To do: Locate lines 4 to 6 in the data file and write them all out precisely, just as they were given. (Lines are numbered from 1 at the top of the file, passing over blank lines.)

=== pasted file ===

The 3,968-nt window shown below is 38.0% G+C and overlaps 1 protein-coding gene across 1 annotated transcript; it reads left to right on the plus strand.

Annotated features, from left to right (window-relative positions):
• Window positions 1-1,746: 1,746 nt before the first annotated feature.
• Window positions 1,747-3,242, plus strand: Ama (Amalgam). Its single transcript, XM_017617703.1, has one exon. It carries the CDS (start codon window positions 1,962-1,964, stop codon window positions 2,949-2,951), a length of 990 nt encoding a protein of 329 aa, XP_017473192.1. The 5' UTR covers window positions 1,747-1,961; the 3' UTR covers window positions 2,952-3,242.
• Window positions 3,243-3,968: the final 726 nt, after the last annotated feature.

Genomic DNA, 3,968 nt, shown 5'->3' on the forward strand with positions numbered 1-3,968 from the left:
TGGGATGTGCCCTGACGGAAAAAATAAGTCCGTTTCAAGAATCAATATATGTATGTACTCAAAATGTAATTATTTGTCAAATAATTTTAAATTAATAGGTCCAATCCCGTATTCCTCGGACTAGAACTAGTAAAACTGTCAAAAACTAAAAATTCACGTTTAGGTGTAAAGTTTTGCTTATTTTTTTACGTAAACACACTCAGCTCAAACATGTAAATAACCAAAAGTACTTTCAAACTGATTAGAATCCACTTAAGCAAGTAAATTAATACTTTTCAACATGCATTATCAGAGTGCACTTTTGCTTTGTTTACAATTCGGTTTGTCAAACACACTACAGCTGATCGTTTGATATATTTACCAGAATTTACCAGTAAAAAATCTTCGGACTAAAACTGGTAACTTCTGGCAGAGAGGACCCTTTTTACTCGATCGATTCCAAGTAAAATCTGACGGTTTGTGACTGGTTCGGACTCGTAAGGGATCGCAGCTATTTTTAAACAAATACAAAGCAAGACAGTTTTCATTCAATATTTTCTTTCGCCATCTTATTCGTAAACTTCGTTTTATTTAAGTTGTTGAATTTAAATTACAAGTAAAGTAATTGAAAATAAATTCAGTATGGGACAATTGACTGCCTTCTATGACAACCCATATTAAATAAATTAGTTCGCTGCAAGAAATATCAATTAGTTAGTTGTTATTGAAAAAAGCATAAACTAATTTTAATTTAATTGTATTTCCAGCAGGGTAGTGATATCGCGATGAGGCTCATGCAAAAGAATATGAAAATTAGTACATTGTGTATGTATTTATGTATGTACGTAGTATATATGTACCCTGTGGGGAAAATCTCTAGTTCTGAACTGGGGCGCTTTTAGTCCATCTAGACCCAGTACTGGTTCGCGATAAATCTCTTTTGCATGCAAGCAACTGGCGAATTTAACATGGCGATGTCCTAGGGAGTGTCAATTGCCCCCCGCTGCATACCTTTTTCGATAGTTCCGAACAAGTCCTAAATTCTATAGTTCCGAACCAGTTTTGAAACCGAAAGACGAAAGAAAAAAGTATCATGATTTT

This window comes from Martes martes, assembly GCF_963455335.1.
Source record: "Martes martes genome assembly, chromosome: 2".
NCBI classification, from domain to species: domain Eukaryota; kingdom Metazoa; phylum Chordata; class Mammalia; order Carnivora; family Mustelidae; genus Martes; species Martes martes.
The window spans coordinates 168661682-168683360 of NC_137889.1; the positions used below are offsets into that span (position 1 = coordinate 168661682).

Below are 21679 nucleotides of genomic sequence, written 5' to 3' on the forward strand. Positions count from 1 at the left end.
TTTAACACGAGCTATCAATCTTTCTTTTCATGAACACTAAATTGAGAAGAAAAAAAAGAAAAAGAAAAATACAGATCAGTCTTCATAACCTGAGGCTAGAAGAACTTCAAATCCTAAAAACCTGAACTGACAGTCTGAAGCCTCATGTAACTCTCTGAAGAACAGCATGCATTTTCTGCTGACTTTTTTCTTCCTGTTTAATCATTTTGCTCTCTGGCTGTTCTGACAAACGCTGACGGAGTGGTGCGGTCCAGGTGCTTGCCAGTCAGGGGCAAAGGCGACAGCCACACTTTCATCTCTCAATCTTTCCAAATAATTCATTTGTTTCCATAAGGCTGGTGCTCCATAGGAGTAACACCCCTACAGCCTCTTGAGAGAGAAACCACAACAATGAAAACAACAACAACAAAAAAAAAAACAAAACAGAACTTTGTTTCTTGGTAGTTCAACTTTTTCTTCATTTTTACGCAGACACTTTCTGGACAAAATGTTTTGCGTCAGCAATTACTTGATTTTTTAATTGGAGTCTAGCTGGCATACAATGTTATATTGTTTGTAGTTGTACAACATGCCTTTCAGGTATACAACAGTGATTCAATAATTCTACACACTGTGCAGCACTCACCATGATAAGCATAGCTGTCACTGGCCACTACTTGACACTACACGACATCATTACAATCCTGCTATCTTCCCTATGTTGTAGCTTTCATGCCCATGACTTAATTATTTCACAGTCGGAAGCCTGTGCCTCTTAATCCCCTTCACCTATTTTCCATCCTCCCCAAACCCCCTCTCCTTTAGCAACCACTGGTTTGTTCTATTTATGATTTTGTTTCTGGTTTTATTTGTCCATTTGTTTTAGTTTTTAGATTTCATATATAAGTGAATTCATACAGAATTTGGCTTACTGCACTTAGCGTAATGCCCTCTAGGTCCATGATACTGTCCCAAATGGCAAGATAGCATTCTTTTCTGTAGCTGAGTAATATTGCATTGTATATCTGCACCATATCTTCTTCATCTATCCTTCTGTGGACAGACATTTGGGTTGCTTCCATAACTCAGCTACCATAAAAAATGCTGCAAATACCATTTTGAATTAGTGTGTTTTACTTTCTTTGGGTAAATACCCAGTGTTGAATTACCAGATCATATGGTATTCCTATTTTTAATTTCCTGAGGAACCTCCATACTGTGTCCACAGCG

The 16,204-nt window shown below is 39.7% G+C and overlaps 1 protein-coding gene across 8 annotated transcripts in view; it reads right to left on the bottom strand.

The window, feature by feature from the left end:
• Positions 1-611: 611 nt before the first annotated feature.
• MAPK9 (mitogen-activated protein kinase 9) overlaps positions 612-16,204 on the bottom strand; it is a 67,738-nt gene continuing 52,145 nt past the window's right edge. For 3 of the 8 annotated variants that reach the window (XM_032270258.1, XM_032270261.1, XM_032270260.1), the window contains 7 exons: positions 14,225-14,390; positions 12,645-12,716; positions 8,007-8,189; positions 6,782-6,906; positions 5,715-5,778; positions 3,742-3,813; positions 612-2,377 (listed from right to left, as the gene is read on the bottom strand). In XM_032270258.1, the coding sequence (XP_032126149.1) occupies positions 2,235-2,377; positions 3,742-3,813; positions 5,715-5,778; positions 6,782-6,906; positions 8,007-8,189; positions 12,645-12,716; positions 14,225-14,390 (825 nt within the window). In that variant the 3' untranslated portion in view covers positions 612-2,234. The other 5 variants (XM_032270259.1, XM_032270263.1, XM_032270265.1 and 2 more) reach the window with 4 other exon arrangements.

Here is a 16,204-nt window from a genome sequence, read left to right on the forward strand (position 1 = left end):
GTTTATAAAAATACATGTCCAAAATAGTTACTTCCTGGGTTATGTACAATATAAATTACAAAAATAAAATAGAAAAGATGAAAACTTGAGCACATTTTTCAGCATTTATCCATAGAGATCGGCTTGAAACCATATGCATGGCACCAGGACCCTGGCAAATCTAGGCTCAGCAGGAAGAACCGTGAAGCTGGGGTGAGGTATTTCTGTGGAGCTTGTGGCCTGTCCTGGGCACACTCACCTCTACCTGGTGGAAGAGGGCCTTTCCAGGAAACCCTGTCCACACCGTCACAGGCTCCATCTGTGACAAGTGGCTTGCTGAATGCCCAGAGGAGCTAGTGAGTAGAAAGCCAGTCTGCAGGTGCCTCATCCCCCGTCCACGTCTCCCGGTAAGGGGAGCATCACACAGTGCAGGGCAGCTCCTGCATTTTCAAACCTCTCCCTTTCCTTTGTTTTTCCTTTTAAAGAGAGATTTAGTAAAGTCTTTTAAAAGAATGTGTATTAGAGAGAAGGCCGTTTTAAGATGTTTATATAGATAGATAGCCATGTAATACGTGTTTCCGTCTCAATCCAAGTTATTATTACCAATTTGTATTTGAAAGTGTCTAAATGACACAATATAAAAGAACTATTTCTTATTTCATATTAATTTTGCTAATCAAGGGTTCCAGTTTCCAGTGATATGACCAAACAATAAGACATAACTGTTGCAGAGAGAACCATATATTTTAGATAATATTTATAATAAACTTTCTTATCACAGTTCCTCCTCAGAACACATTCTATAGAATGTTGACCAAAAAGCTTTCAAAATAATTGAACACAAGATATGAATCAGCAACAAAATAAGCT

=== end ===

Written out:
• Window positions 1,747-3,242, plus strand: Ama (Amalgam). Its single transcript, XM_017617703.1, has one exon. It carries the CDS (start codon window positions 1,962-1,964, stop codon window positions 2,949-2,951), a length of 990 nt encoding a protein of 329 aa, XP_017473192.1. The 5' UTR covers window positions 1,747-1,961; the 3' UTR covers window positions 2,952-3,242.
• Window positions 3,243-3,968: the final 726 nt, after the last annotated feature.

Genomic DNA, 3,968 nt, shown 5'->3' on the forward strand with positions numbered 1-3,968 from the left: